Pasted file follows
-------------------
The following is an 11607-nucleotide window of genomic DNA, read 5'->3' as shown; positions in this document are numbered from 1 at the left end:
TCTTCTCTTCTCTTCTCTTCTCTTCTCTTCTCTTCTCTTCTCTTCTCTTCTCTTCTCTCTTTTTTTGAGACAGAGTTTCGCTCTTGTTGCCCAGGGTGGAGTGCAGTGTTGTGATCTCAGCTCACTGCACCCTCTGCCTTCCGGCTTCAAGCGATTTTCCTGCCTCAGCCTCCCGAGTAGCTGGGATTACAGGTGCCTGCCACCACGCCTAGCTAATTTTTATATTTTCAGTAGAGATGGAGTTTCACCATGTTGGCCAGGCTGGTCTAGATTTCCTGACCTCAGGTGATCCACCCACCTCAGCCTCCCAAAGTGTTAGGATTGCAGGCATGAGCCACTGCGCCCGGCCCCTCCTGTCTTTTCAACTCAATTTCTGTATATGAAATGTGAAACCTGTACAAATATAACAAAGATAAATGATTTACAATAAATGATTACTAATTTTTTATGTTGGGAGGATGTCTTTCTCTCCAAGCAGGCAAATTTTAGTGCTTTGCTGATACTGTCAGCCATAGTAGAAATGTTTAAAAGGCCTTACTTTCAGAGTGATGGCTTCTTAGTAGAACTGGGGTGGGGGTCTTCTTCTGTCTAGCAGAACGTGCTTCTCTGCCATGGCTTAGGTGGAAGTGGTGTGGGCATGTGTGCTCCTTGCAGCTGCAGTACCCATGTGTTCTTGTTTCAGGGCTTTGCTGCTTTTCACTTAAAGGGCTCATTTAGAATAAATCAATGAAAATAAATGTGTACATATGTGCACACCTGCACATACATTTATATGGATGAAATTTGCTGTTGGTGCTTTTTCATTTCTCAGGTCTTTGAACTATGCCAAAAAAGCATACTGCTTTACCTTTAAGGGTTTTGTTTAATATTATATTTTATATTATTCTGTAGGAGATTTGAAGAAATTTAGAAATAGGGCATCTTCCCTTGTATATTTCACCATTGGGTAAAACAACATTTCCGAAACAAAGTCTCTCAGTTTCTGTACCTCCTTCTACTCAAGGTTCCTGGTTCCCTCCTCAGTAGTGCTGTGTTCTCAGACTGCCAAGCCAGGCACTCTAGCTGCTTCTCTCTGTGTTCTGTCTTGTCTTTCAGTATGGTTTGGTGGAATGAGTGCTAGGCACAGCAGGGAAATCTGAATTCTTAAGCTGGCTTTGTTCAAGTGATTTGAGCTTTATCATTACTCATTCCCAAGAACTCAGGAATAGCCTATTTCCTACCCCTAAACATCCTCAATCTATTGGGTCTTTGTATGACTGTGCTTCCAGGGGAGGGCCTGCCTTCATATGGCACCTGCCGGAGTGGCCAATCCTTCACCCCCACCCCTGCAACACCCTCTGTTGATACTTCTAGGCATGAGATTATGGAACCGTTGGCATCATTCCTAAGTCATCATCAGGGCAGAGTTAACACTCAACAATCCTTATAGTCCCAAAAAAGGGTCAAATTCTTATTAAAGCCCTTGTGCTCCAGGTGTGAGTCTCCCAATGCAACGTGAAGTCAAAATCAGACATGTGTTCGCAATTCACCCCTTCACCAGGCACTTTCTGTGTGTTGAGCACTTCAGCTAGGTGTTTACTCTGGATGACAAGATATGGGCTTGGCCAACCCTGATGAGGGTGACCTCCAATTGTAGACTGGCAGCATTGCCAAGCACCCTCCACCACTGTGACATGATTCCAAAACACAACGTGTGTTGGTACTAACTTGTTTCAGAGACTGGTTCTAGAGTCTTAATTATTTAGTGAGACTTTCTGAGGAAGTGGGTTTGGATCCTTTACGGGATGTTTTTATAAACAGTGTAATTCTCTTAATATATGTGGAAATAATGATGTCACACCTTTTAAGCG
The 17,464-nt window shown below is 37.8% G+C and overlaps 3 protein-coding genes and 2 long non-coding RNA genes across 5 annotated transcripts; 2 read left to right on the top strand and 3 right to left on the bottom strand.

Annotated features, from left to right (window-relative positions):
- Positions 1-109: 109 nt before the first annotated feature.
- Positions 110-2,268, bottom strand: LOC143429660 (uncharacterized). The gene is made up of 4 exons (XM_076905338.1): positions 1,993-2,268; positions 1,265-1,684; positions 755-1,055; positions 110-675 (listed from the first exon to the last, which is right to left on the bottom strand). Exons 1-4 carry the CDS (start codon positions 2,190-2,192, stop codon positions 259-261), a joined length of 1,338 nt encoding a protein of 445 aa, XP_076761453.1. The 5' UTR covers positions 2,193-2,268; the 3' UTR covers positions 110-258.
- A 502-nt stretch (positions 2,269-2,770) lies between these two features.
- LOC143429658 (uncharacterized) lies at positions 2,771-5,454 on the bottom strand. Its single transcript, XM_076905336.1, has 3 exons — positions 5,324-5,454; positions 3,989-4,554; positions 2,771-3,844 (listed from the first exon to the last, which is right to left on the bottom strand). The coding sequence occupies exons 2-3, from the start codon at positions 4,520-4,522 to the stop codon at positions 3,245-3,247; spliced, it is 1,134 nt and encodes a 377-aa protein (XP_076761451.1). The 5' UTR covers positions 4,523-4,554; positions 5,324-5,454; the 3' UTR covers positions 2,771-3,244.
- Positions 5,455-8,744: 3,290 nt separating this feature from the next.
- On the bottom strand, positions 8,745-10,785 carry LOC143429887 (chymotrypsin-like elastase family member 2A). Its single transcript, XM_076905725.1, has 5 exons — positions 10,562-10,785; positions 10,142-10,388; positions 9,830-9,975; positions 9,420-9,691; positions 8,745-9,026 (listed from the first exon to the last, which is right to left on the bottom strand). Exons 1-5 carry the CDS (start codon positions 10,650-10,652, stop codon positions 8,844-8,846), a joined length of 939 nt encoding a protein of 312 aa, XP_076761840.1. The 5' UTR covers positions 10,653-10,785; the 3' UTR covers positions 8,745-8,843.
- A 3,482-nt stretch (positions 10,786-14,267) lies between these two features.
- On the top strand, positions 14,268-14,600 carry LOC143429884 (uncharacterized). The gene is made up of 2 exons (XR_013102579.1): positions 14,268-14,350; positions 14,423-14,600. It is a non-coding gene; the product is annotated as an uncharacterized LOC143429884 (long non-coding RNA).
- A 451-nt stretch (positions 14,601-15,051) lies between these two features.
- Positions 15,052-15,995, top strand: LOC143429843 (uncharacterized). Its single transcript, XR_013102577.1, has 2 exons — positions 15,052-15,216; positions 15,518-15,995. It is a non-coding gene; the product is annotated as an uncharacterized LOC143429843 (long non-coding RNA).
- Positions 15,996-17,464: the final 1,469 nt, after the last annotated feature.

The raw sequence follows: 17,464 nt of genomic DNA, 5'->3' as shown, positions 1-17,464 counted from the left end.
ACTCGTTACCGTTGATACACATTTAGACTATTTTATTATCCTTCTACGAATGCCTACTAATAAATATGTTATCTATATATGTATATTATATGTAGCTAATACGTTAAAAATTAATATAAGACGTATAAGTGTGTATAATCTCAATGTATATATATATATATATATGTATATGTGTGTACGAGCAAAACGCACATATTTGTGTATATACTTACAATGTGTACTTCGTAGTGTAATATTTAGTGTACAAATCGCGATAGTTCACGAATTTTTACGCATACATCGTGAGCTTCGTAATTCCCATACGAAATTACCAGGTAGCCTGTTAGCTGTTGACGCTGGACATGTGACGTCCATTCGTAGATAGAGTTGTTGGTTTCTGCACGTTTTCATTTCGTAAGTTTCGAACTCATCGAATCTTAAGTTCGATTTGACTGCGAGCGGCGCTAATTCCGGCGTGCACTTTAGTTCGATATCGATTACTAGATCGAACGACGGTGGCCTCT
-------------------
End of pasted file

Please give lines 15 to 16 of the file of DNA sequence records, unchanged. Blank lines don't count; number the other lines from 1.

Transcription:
- Positions 15,996-17,464: the final 1,469 nt, after the last annotated feature.

The raw sequence follows: 17,464 nt of genomic DNA, 5'->3' as shown, positions 1-17,464 counted from the left end.